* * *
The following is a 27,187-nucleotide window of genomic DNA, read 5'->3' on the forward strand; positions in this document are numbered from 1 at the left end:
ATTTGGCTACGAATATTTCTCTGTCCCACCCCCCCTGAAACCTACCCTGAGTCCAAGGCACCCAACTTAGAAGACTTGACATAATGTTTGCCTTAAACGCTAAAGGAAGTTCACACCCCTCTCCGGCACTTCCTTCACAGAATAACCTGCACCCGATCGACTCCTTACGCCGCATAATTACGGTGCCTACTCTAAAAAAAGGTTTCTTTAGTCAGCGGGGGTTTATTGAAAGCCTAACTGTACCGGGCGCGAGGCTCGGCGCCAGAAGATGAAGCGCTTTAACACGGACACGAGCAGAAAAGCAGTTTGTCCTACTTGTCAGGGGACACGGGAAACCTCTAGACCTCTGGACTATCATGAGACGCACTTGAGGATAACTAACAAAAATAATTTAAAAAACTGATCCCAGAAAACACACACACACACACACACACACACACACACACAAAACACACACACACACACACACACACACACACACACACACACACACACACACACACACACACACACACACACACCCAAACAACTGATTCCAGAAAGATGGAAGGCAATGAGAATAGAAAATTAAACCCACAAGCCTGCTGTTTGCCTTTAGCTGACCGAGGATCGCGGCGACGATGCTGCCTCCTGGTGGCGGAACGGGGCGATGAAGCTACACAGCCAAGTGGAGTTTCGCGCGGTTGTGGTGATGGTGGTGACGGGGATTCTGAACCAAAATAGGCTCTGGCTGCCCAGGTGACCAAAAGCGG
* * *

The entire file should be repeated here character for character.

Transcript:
The following is a 27,187-nucleotide window of genomic DNA, read 5'->3' on the forward strand; positions in this document are numbered from 1 at the left end:
ATTTGGCTACGAATATTTCTCTGTCCCACCCCCCCTGAAACCTACCCTGAGTCCAAGGCACCCAACTTAGAAGACTTGACATAATGTTTGCCTTAAACGCTAAAGGAAGTTCACACCCCTCTCCGGCACTTCCTTCACAGAATAACCTGCACCCGATCGACTCCTTACGCCGCATAATTACGGTGCCTACTCTAAAAAAAGGTTTCTTTAGTCAGCGGGGGTTTATTGAAAGCCTAACTGTACCGGGCGCGAGGCTCGGCGCCAGAAGATGAAGCGCTTTAACACGGACACGAGCAGAAAAGCAGTTTGTCCTACTTGTCAGGGGACACGGGAAACCTCTAGACCTCTGGACTATCATGAGACGCACTTGAGGATAACTAACAAAAATAATTTAAAAAACTGATCCCAGAAAACACACACACACACACACACACACACACACACACAAAACACACACACACACACACACACACACACACACACACACACACACACACACACACACACACACACACACACACCCAAACAACTGATTCCAGAAAGATGGAAGGCAATGAGAATAGAAAATTAAACCCACAAGCCTGCTGTTTGCCTTTAGCTGACCGAGGATCGCGGCGACGATGCTGCCTCCTGGTGGCGGAACGGGGCGATGAAGCTACACAGCCAAGTGGAGTTTCGCGCGGTTGTGGTGATGGTGGTGACGGGGATTCTGAACCAAAATAGGCTCTGGCTGCCCAGGTGACCAAAAGCGG